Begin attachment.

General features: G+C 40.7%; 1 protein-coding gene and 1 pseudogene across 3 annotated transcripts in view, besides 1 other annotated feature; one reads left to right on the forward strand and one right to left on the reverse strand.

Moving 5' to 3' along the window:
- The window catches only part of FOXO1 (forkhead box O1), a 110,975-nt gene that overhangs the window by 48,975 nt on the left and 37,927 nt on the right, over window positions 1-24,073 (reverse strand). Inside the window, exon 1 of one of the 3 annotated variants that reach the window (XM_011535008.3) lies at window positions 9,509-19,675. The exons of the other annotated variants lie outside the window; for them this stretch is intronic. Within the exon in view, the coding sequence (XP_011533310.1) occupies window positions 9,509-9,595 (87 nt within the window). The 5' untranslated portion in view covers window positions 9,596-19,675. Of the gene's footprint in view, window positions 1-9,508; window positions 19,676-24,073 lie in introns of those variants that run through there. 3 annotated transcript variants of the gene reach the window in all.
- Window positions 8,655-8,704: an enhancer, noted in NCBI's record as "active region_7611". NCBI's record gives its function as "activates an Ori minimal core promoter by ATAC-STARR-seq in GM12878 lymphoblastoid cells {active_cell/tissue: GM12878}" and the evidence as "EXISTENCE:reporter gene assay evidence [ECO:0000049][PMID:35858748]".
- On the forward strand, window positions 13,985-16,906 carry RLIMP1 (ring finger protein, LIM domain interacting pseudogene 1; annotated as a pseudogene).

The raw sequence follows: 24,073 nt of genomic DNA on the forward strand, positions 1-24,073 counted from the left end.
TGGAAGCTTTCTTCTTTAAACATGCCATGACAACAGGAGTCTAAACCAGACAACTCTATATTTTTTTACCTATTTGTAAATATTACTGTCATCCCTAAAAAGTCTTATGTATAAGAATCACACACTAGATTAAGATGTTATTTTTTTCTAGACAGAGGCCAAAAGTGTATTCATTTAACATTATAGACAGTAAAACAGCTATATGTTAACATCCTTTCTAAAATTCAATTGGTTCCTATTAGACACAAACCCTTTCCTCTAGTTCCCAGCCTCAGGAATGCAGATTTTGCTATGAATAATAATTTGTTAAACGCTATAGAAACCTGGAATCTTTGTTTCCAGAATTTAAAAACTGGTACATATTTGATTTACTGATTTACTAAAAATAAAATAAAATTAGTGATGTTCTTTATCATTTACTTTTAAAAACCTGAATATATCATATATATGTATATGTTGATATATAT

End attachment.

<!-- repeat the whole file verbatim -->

General features: G+C 40.7%; 1 protein-coding gene and 1 pseudogene across 3 annotated transcripts in view, besides 1 other annotated feature; one reads left to right on the forward strand and one right to left on the reverse strand.

Moving 5' to 3' along the window:
- The window catches only part of FOXO1 (forkhead box O1), a 110,975-nt gene that overhangs the window by 48,975 nt on the left and 37,927 nt on the right, over window positions 1-24,073 (reverse strand). Inside the window, exon 1 of one of the 3 annotated variants that reach the window (XM_011535008.3) lies at window positions 9,509-19,675. The exons of the other annotated variants lie outside the window; for them this stretch is intronic. Within the exon in view, the coding sequence (XP_011533310.1) occupies window positions 9,509-9,595 (87 nt within the window). The 5' untranslated portion in view covers window positions 9,596-19,675. Of the gene's footprint in view, window positions 1-9,508; window positions 19,676-24,073 lie in introns of those variants that run through there. 3 annotated transcript variants of the gene reach the window in all.
- Window positions 8,655-8,704: an enhancer, noted in NCBI's record as "active region_7611". NCBI's record gives its function as "activates an Ori minimal core promoter by ATAC-STARR-seq in GM12878 lymphoblastoid cells {active_cell/tissue: GM12878}" and the evidence as "EXISTENCE:reporter gene assay evidence [ECO:0000049][PMID:35858748]".
- On the forward strand, window positions 13,985-16,906 carry RLIMP1 (ring finger protein, LIM domain interacting pseudogene 1; annotated as a pseudogene).

The raw sequence follows: 24,073 nt of genomic DNA on the forward strand, positions 1-24,073 counted from the left end.
TGGAAGCTTTCTTCTTTAAACATGCCATGACAACAGGAGTCTAAACCAGACAACTCTATATTTTTTTACCTATTTGTAAATATTACTGTCATCCCTAAAAAGTCTTATGTATAAGAATCACACACTAGATTAAGATGTTATTTTTTTCTAGACAGAGGCCAAAAGTGTATTCATTTAACATTATAGACAGTAAAACAGCTATATGTTAACATCCTTTCTAAAATTCAATTGGTTCCTATTAGACACAAACCCTTTCCTCTAGTTCCCAGCCTCAGGAATGCAGATTTTGCTATGAATAATAATTTGTTAAACGCTATAGAAACCTGGAATCTTTGTTTCCAGAATTTAAAAACTGGTACATATTTGATTTACTGATTTACTAAAAATAAAATAAAATTAGTGATGTTCTTTATCATTTACTTTTAAAAACCTGAATATATCATATATATGTATATGTTGATATATAT